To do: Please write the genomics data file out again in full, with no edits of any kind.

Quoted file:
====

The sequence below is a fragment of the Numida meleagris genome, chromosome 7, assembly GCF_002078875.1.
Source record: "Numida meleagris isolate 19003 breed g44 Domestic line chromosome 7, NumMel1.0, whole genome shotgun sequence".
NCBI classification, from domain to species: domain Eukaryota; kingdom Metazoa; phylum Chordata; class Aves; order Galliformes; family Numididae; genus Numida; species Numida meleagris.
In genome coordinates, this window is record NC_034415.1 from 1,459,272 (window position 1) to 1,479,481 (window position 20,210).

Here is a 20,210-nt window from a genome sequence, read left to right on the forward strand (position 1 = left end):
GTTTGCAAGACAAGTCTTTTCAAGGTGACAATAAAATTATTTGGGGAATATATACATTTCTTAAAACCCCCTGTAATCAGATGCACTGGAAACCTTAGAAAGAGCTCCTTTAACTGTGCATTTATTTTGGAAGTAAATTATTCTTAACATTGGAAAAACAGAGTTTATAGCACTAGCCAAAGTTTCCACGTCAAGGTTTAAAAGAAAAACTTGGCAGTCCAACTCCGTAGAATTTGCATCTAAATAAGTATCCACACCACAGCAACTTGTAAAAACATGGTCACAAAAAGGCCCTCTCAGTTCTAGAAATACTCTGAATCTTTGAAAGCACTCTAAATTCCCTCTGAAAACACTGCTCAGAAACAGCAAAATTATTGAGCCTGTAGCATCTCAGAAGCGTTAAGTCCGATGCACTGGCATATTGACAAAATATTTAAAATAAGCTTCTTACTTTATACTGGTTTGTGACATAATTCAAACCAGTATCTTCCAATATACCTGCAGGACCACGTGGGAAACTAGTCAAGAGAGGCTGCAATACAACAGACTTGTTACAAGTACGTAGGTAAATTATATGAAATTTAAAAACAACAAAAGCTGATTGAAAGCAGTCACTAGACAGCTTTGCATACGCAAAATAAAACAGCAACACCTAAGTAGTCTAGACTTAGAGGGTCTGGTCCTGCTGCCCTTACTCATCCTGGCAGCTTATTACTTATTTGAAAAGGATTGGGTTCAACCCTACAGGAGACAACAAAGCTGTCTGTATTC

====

The sequence below is a fragment of the Numida meleagris genome, chromosome 7, assembly GCF_002078875.1.
Source record: "Numida meleagris isolate 19003 breed g44 Domestic line chromosome 7, NumMel1.0, whole genome shotgun sequence".
NCBI classification, from domain to species: domain Eukaryota; kingdom Metazoa; phylum Chordata; class Aves; order Galliformes; family Numididae; genus Numida; species Numida meleagris.
In genome coordinates, this window is record NC_034415.1 from 1,459,272 (window position 1) to 1,479,481 (window position 20,210).

Here is a 20,210-nt window from a genome sequence, read left to right on the forward strand (position 1 = left end):
GTTTGCAAGACAAGTCTTTTCAAGGTGACAATAAAATTATTTGGGGAATATATACATTTCTTAAAACCCCCTGTAATCAGATGCACTGGAAACCTTAGAAAGAGCTCCTTTAACTGTGCATTTATTTTGGAAGTAAATTATTCTTAACATTGGAAAAACAGAGTTTATAGCACTAGCCAAAGTTTCCACGTCAAGGTTTAAAAGAAAAACTTGGCAGTCCAACTCCGTAGAATTTGCATCTAAATAAGTATCCACACCACAGCAACTTGTAAAAACATGGTCACAAAAAGGCCCTCTCAGTTCTAGAAATACTCTGAATCTTTGAAAGCACTCTAAATTCCCTCTGAAAACACTGCTCAGAAACAGCAAAATTATTGAGCCTGTAGCATCTCAGAAGCGTTAAGTCCGATGCACTGGCATATTGACAAAATATTTAAAATAAGCTTCTTACTTTATACTGGTTTGTGACATAATTCAAACCAGTATCTTCCAATATACCTGCAGGACCACGTGGGAAACTAGTCAAGAGAGGCTGCAATACAACAGACTTGTTACAAGTACGTAGGTAAATTATATGAAATTTAAAAACAACAAAAGCTGATTGAAAGCAGTCACTAGACAGCTTTGCATACGCAAAATAAAACAGCAACACCTAAGTAGTCTAGACTTAGAGGGTCTGGTCCTGCTGCCCTTACTCATCCTGGCAGCTTATTACTTATTTGAAAAGGATTGGGTTCAACCCTACAGGAGACAACAAAGCTGTCTGTATTC